Using Failure to Achieve Greatness

Did you hear about the MBA program offering a course on how to fail? Students are graded on how they handle setbacks in class projects. Classmates are encouraged to boo presentation they don’t like. Guest speakers recount stories of personal failures.

Why aren’t there more courses like that? As inventor Charles Kettering noted, “Failing is one of the greatest arts in the world.”

Failure, an art??? Not in today’s world! With the emphasis on productivity, failure must be avoided at all costs.

How shortsighted. Trying to avoid messing up is a sure path to mediocrity. But those aiming for Greatness never shy away from possible defeat.

Henry Ford, Colonel Sanders, Walt Disney all went broke at least once before amassing millions. Lincoln lost 7 elections before becoming president. Einstein flunked math. Babe Ruth struck out 1330 times, more than any other major league player. Elvis Presley was fired from the Grand Ole Opry.

Of course, no one likes to fail. Nor do we respond well when we do. The Journal of Personality reported that subjects who believed they failed a task did significantly poorer with a second one.

The problem isn’t the failure. It’s what we let it mean. What we tell ourselves—I’m inadequate, stupid, a loser. Rendering us reluctant to try again, preventing us from reaching our full potential.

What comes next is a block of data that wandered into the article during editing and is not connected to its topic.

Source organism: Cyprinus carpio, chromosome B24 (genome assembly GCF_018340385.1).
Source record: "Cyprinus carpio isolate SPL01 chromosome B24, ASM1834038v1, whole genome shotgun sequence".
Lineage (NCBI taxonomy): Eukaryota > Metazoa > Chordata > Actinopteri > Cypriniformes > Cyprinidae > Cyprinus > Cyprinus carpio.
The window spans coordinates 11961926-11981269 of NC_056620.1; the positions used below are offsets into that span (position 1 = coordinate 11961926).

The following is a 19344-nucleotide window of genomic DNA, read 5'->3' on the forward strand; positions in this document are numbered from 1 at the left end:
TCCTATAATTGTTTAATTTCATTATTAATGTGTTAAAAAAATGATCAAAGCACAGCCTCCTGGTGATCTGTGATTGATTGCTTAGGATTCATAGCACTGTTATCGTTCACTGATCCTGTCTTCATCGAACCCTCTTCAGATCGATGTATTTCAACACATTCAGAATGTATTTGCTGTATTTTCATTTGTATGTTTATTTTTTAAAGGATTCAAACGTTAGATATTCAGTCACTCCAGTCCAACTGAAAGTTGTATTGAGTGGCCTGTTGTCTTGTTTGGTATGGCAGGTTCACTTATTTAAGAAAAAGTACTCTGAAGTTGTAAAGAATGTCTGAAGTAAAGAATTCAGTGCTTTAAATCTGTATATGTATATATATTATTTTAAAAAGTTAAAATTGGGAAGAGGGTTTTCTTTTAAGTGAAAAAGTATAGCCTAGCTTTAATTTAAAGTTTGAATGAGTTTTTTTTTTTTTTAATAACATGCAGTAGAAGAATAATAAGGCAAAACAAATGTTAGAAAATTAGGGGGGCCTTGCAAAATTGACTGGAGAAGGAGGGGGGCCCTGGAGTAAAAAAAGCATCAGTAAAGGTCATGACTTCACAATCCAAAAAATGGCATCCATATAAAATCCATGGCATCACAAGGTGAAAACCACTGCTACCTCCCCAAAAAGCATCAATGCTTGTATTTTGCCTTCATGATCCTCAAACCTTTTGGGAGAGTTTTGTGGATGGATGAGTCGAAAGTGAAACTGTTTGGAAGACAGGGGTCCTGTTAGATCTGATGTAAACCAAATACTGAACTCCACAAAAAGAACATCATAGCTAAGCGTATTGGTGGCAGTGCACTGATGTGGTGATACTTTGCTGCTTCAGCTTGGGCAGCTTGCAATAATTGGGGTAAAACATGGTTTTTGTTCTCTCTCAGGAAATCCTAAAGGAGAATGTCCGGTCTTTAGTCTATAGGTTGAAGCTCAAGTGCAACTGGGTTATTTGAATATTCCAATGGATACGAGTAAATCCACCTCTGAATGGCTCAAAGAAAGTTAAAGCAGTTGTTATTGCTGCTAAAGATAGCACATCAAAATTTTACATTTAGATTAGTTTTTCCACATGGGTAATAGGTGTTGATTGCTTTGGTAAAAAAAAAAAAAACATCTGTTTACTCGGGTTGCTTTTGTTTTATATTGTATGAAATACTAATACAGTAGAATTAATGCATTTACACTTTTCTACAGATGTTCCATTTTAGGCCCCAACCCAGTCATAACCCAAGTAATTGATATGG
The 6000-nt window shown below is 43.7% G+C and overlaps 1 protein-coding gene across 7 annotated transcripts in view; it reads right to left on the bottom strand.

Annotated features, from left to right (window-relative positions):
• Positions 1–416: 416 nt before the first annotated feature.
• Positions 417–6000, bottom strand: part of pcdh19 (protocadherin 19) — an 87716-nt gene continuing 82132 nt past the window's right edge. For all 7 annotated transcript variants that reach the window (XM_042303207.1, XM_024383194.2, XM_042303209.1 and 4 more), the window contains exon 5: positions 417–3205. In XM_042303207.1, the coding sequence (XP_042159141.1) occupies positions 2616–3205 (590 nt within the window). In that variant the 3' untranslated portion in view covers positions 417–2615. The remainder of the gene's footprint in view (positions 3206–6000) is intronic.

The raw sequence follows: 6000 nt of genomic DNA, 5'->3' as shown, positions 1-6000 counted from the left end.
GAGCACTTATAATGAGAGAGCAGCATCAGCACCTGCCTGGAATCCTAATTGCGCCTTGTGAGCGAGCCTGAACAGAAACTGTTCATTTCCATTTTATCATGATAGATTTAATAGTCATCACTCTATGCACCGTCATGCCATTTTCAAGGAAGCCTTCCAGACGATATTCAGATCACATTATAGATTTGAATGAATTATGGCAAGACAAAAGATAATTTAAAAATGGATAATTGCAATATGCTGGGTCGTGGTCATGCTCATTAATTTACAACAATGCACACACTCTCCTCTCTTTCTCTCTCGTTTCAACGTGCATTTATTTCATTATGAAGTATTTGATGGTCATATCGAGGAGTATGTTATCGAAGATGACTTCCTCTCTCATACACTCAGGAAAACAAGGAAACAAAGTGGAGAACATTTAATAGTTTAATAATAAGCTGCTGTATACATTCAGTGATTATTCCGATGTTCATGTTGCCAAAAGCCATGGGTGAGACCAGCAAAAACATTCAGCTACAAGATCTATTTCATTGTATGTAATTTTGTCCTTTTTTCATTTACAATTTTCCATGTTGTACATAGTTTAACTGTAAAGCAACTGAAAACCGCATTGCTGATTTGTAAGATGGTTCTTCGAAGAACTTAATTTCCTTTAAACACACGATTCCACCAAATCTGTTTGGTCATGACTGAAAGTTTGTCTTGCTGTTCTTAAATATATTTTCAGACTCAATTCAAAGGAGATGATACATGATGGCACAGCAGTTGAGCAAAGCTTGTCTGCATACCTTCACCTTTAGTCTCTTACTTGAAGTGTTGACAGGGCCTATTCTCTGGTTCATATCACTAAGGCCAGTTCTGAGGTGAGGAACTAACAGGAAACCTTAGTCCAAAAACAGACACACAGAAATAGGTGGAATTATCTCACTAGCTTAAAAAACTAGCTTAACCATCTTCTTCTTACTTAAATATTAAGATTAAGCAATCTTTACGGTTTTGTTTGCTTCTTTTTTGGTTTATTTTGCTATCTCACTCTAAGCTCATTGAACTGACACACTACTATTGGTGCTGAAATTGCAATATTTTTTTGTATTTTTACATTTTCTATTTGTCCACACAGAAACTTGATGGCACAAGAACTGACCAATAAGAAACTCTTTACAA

However, if you can use failure as a chance to learn, you can evaluate what went wrong and apply the lesson to future endeavors.

Besides, failure is essential to success. Research shows that people who have the hardest time later in life are those whose initial successes came easily and quickly. They had no setbacks to learn from…or disappointments to bounce back from.

And therein lies the Art of Failing—using failure to foster resiliency, promote learning and achieve Greatness.

Here’s a classic story that explains how to hone this art. When Winston Churchill was 89, he delivered a graduation address. It took him 20 minutes to walk the 10 yards to the stage with what seemed painstakingly slow steps. Finally standing before the audience, this was all he said:

Never give up. Never. Never. Never. Never.”

What if you used those words as a mantra, especially during tough times? Imagine what you could achieve!

Comments & Feedback

  • Lisa


    Thank you for the uplifting message.

    I think Henry Ford, Colonel Sanders, Walt Disney and Einstein were fiercly determined and perseverent people. It shows that determination is more powerful than intelligence!


    • barbara huson

      That is sooooooo true, Lisa. Determination is much more important than intelligence, skill, talent, and education!!!

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Meet Barbara Huson

When a devastating financial crisis rocked her world, Barbara Huson knew she had to get smart about money… and she did. Now, she wants to empower every women to take charge of their money and take charge of their lives! She’s doing just that with her best-selling books, life changing retreats and private financial coaching.

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